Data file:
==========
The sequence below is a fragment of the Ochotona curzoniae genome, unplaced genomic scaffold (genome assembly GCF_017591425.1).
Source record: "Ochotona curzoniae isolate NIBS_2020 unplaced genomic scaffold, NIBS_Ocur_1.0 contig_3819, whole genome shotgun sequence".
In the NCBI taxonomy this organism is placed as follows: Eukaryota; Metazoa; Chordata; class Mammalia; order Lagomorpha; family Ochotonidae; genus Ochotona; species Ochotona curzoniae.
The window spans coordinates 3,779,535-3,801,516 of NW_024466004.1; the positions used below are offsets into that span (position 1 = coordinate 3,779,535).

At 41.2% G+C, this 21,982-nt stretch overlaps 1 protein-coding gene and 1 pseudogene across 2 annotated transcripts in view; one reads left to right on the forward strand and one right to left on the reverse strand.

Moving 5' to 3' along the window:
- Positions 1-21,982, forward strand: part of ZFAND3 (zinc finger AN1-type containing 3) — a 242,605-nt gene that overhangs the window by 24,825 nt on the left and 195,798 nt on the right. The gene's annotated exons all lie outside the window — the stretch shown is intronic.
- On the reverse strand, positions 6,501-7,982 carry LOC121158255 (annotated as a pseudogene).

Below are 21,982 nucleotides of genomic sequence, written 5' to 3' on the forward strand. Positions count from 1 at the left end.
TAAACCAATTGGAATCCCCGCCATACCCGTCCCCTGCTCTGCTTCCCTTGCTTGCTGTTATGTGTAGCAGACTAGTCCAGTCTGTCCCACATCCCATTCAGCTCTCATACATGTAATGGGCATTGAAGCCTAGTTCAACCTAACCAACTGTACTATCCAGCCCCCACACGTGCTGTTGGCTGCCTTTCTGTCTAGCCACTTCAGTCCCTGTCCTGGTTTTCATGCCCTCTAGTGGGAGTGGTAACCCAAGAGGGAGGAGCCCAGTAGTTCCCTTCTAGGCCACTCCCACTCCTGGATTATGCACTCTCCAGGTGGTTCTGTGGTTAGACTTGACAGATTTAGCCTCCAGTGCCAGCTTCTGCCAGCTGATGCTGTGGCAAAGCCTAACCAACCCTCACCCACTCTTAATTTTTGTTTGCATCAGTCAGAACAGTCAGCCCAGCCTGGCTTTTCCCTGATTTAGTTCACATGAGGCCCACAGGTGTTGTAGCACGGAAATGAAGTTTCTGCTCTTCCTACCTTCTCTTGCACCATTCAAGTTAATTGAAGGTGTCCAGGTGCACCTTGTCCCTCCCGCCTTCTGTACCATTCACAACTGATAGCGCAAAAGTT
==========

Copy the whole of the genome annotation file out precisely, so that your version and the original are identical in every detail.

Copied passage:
The sequence below is a fragment of the Ochotona curzoniae genome, unplaced genomic scaffold (genome assembly GCF_017591425.1).
Source record: "Ochotona curzoniae isolate NIBS_2020 unplaced genomic scaffold, NIBS_Ocur_1.0 contig_3819, whole genome shotgun sequence".
In the NCBI taxonomy this organism is placed as follows: Eukaryota; Metazoa; Chordata; class Mammalia; order Lagomorpha; family Ochotonidae; genus Ochotona; species Ochotona curzoniae.
The window spans coordinates 3,779,535-3,801,516 of NW_024466004.1; the positions used below are offsets into that span (position 1 = coordinate 3,779,535).

At 41.2% G+C, this 21,982-nt stretch overlaps 1 protein-coding gene and 1 pseudogene across 2 annotated transcripts in view; one reads left to right on the forward strand and one right to left on the reverse strand.

Moving 5' to 3' along the window:
- Positions 1-21,982, forward strand: part of ZFAND3 (zinc finger AN1-type containing 3) — a 242,605-nt gene that overhangs the window by 24,825 nt on the left and 195,798 nt on the right. The gene's annotated exons all lie outside the window — the stretch shown is intronic.
- On the reverse strand, positions 6,501-7,982 carry LOC121158255 (annotated as a pseudogene).

Below are 21,982 nucleotides of genomic sequence, written 5' to 3' on the forward strand. Positions count from 1 at the left end.
TAAACCAATTGGAATCCCCGCCATACCCGTCCCCTGCTCTGCTTCCCTTGCTTGCTGTTATGTGTAGCAGACTAGTCCAGTCTGTCCCACATCCCATTCAGCTCTCATACATGTAATGGGCATTGAAGCCTAGTTCAACCTAACCAACTGTACTATCCAGCCCCCACACGTGCTGTTGGCTGCCTTTCTGTCTAGCCACTTCAGTCCCTGTCCTGGTTTTCATGCCCTCTAGTGGGAGTGGTAACCCAAGAGGGAGGAGCCCAGTAGTTCCCTTCTAGGCCACTCCCACTCCTGGATTATGCACTCTCCAGGTGGTTCTGTGGTTAGACTTGACAGATTTAGCCTCCAGTGCCAGCTTCTGCCAGCTGATGCTGTGGCAAAGCCTAACCAACCCTCACCCACTCTTAATTTTTGTTTGCATCAGTCAGAACAGTCAGCCCAGCCTGGCTTTTCCCTGATTTAGTTCACATGAGGCCCACAGGTGTTGTAGCACGGAAATGAAGTTTCTGCTCTTCCTACCTTCTCTTGCACCATTCAAGTTAATTGAAGGTGTCCAGGTGCACCTTGTCCCTCCCGCCTTCTGTACCATTCACAACTGATAGCGCAAAAGTT